10 Helpful Terms to Boost Your ACT Science Knowledge

The creators of ACT Science have long said that a test taker won’t need advanced knowledge of various scientific fields to take the test. This is true; they are more interested in seeing if you can think like a scientist than whether or not you’ve memorized the periodic table of elements. For most of the Science section you will be asked to deal with the information placed directly in front of you: a chart, an opinion, or an experiment.

However, sometimes, a question will require some introductory-level knowledge be provided by the test taker. These aren’t difficult concepts, but reviewing them might just give you an easier time and a bit of an edge on the ACT Science section.

Let’s look at the common culprits:

Hypothesisa reasonable proposition that supposes the end result of an experiment with the understanding that it may be proven wrong

Variablea factor, trait, or condition that can be introduced in differing amounts or types within your experiment (an Independent Variable is a variable you change within the experiment and a Dependent Variable is a variable that changes as a result of tests)

Controla group that consistently does not change in order to serve as a baseline, to which the experimental groups with changing variables can be compared

Steps of the Scientific Method 

  1. Ask a question.

  2. Do background research.

  3. Construct a hypothesis.

  4. Test your hypothesis through an experiment.

  5. Analyze data.

  6. Draw a conclusion.

  7. Communicate results.

Natural SelectionPut forth by Charles Darwin, and also called “survival of the fittest,” Natural Selection is the theory that whatever traits allow an organism to live longer and, therefore, produce more offspring will become dominant in following generations.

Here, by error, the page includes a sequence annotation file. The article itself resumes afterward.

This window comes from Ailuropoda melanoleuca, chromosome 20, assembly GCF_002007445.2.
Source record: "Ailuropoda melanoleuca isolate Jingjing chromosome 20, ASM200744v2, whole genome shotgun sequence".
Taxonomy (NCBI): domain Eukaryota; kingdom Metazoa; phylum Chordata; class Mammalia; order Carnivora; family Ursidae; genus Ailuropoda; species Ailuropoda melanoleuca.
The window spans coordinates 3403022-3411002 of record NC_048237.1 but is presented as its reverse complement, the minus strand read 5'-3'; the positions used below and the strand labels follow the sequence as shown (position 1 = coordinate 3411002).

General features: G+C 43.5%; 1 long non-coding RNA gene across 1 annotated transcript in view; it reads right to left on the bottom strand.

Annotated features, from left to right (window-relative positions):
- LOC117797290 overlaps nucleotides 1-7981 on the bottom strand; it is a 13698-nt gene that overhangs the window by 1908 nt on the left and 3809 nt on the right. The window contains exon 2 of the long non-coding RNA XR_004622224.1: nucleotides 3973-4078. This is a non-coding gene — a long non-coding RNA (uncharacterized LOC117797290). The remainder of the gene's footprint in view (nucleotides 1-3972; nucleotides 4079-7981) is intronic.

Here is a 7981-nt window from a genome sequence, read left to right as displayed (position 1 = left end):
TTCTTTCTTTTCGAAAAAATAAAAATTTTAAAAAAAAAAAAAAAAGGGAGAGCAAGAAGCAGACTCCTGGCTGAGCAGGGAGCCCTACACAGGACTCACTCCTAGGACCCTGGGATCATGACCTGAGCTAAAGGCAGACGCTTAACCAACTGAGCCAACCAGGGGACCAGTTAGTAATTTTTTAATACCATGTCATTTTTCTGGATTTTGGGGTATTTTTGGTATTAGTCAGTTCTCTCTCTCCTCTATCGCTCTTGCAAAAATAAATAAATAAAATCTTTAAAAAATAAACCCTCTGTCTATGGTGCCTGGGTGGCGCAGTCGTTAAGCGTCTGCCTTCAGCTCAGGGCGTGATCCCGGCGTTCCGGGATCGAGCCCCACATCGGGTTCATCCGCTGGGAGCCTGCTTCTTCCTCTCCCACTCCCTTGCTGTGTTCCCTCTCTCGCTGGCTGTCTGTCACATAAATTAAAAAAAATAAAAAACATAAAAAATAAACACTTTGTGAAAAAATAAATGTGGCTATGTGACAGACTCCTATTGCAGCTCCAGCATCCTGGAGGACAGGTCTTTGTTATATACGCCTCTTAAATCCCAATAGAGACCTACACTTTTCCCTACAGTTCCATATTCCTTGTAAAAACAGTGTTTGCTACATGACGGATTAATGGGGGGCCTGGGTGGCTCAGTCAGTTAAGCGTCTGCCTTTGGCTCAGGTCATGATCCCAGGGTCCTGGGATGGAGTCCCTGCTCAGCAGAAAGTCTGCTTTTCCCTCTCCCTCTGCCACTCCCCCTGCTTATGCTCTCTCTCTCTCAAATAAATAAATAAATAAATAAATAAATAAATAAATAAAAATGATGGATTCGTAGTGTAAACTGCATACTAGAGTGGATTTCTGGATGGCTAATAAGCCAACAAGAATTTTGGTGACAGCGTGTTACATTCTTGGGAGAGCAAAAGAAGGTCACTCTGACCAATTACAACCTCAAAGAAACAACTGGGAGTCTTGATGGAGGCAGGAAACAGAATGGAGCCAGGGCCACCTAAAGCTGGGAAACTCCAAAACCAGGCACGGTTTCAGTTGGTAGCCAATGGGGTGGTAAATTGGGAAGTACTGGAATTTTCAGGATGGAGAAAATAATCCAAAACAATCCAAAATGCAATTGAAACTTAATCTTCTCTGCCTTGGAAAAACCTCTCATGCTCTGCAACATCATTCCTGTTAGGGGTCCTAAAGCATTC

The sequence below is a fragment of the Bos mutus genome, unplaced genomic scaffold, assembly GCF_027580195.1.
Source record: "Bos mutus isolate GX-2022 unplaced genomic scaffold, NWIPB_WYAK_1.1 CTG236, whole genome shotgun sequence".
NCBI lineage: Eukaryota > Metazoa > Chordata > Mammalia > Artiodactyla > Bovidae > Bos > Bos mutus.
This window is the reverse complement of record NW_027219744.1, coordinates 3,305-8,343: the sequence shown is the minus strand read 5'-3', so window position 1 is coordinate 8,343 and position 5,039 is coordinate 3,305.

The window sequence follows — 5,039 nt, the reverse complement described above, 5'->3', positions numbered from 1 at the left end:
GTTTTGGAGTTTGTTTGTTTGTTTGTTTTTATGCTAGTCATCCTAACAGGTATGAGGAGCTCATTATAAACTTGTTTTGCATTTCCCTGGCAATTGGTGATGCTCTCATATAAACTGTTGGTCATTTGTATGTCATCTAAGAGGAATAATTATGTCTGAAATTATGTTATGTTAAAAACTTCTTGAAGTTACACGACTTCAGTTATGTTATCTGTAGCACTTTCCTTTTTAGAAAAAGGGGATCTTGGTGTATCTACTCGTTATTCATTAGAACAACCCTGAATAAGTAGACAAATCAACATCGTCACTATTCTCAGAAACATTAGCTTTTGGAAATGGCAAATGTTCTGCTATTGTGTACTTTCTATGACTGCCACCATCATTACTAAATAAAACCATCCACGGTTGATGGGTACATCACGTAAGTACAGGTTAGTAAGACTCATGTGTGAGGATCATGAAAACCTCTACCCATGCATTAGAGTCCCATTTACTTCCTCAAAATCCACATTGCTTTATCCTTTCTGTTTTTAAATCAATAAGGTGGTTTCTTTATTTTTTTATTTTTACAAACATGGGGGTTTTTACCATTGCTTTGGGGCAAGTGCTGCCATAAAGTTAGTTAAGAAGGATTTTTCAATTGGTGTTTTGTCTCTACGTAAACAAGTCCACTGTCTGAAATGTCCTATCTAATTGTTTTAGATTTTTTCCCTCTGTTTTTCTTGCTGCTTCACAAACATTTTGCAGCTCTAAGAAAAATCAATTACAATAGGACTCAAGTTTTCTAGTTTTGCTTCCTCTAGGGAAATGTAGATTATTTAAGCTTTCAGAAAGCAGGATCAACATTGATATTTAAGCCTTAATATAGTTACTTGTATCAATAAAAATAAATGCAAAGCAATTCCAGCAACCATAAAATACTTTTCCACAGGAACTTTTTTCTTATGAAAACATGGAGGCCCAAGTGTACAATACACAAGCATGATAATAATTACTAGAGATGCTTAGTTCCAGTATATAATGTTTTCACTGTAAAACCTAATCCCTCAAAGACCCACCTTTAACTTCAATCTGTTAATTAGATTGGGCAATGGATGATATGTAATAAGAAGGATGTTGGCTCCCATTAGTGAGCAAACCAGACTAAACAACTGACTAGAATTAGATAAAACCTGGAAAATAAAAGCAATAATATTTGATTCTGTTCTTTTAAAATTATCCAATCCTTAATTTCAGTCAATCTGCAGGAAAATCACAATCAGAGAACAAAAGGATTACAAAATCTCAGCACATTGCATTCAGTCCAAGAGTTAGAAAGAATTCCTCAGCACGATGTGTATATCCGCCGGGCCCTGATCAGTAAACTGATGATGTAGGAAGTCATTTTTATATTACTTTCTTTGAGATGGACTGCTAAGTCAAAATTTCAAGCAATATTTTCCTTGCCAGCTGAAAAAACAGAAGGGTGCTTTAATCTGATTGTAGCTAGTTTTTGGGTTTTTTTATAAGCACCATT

Taxonomic Rank (in order) 

  1. Kingdom

  2. Phylum

  3. Class

  4. Order

  5. Family

  6. Genus

  7. Species

Freezing/Boiling point of water in CelsiusWater freezes at 0 degrees Celsius and boils at 100 degrees Celsius.

Phase ChangesAll materials have their own freezing and boiling points. At its lowest temperatures, material is a solid. When it warms up, the material becomes a liquid, and then, if it reaches boiling, the material can become a gas.

Formula for DensityDensity = Mass/Volume

Ph ScaleOn a scale of 1 to 10, this scale tells whether something is acidic, basic, or neutral. Below 7 is acidic, above 7 is basic, and 7 is neutral.

Having these terms in mind will only make the ACT Science section easier for you. Why not make a few flashcards and take a small potential stumbling block out of your way? Check out additional ACT Science strategies at this previous blog post.

For additional help and strategies for the ACT, contact Pivot Tutors to set up a test prep plan today!

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